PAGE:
• have the MM server run in ring-0 but as it's own process still, with it's own address space.
  • map the kernel data structure into MM's address space as RW/User/Present
  • have both as servers, make execve() occur in my libc, and have it mmap() the new file in first, then jump itself to the entry point - only issue is if the libc gets (re)moved in memory as part of the mmap() (this is why it's normally in the kernel)
All of these seem to have their own issues with them though.

Does anyone have any better solutions? (I'm sure there are many)
Has anybody got cautionary tales from when they tried to do something similar?
It seems like the MM and FS are pretty closely intertwined - how have people separate them into different servers?

Thanks,
Barry



I've never understood the idea of removing paging entirely from a microkernel. Handling CPU page faults is inherently a kernel task, and fixing up mappings similarly so.

What isn't necessarily a micro-kernel task is loading the page that will be mapped. This is where the separation needs to come in.

So, in the (micro)kernel, you'll need a page fault handler, which maps the virtual address to some sort of region, and that region will need some sort of handler to load missing pages.

The microkernel page fault handler then becomes a matter of looking up the region, getting its handler, and asking that handler to provide the details of the page that will service the page fault in this region at the given offset.

Now, this handler would be some sort of memory segment driver, which in a monolithic kernel, might ultimitely resolve to a file system driver that will load the corresponding page from disk. Or it may be an anonymous page driver that provides fresh 0 filled pages for new mappings, or loads existing pages from swap for existing swapped data.

But the point is the (micro)kernel doesn't need to know these details. It just has a region, and a page offset, which it defers to something else to handle.

This is where your user level paging or file system kicks in. The page fault handler can just send a message to your user process to load the page desired however it should be handled. The process then just returns the possibly newly read page to the page fault handler, which maps it into the virtual address required, and returns from the page fault handler.

So, for your microkernel abstraction, your mmap will create a microkernel region, that will be used as a handle to whatever provides the missing pages to be mapped. Your virtual address space manager can live in the microkernel, the virtual address space and set of regions mapped therein are sufficiently abstract already.

Your exec can then live in user space, creating the regions in the exec client address space as required (pointing them however you want to your file system code that does that actual page read/write), then once you've set up the regions, set the client process in motion by pointing it at the entry point.

The other thing I also struggle with microkernel wise is in separation of MM/FS. Minix provided a separate MM and FS, which I never understood as it would make page faults horribly inefficient.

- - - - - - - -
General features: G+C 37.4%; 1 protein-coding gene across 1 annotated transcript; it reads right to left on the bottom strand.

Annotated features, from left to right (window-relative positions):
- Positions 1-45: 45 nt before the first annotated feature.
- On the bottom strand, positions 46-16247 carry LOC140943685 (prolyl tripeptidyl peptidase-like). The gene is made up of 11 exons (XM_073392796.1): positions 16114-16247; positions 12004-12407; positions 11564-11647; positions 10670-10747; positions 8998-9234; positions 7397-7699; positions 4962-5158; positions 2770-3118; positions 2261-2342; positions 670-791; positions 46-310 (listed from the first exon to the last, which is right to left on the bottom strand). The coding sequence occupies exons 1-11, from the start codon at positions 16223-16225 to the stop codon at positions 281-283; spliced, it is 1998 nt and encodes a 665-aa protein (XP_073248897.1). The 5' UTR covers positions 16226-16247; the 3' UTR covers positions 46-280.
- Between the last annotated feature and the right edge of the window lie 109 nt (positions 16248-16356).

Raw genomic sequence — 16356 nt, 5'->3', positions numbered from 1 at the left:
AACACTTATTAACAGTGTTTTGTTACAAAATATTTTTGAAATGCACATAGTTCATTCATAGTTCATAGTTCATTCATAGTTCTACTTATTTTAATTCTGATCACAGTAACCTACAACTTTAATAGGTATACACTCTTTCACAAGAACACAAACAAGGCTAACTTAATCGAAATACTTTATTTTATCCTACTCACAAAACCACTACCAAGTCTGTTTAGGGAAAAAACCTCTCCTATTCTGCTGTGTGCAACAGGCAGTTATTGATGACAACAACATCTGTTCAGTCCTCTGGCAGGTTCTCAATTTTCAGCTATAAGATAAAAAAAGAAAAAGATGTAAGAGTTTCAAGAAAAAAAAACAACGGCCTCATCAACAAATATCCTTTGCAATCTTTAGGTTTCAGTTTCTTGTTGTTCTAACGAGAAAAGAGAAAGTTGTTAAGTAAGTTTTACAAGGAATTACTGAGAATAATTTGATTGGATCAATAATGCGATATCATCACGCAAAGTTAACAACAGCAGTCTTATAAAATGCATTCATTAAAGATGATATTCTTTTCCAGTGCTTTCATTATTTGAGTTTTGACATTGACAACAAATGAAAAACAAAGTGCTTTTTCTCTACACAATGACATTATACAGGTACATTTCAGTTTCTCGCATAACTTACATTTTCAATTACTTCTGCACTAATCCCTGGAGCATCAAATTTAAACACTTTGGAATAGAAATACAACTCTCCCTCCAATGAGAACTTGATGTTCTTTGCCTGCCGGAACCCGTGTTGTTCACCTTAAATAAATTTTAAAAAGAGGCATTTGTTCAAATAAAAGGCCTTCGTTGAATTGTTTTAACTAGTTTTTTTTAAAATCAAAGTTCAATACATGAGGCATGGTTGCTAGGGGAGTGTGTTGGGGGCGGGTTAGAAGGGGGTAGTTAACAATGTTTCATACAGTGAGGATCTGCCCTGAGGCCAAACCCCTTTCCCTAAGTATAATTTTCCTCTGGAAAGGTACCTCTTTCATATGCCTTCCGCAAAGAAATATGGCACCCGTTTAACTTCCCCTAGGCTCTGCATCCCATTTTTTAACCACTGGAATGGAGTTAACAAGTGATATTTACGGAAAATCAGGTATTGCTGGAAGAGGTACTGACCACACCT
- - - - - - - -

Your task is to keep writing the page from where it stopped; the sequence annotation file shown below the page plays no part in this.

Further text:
I'm personally of the opinion that the mechanism of MM (such as page fault handling and mapping) lives entirely within the kernel. So long as the page desired is known to the kernel, there is no reason why we should transition to user space or filesystem code to resolve a page fault. That would also imply the MM handles or knows about the filesystem caching, caching by file identity/file offset, allowing the resolution of page faults to pages that are in the cache, without filesystem specific intervention code. So long as your management of working set pages is handled well in your kernel, you won't be reaching out to the filestsystem code that often, and when you do, it's likely that you'll be doing IO to resolve the fault anyway, so a trip to user space is not a ig deal in the grand schema of things.

That's what I'm aiming at in my kernel. It's not a microkernel, it still presents as a monolithic kernel in that the system call interface is handled by the kernel proper.

But my MM/VFS is integrated to cache exclusively by file identity/offset, which the page fault handling can use without filesystem intervention, and my file systsem drivers have the option to be moved to user space, where they'll only be invoked for the relatively slow operations of doing actual I/O.


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 Post subject: Re: Memory Management in Micro-Kernels (mmap and execve)
PostPosted: Mon May 09, 2022 10:51 am 
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Thanks - that's a nice little insight into how it works for your system. I'll probably end up taking quite a bit of inspiration from it.
It sounds like you opted for having the MM in the kernel and letting it spit out calls to servers directly. I'm starting to think this is the best approach. I've been debating with putting MM and the VFS in the kernel completely, but having all the FS drivers still as their own servers - or maybe I'll just switch to a mono-kernel.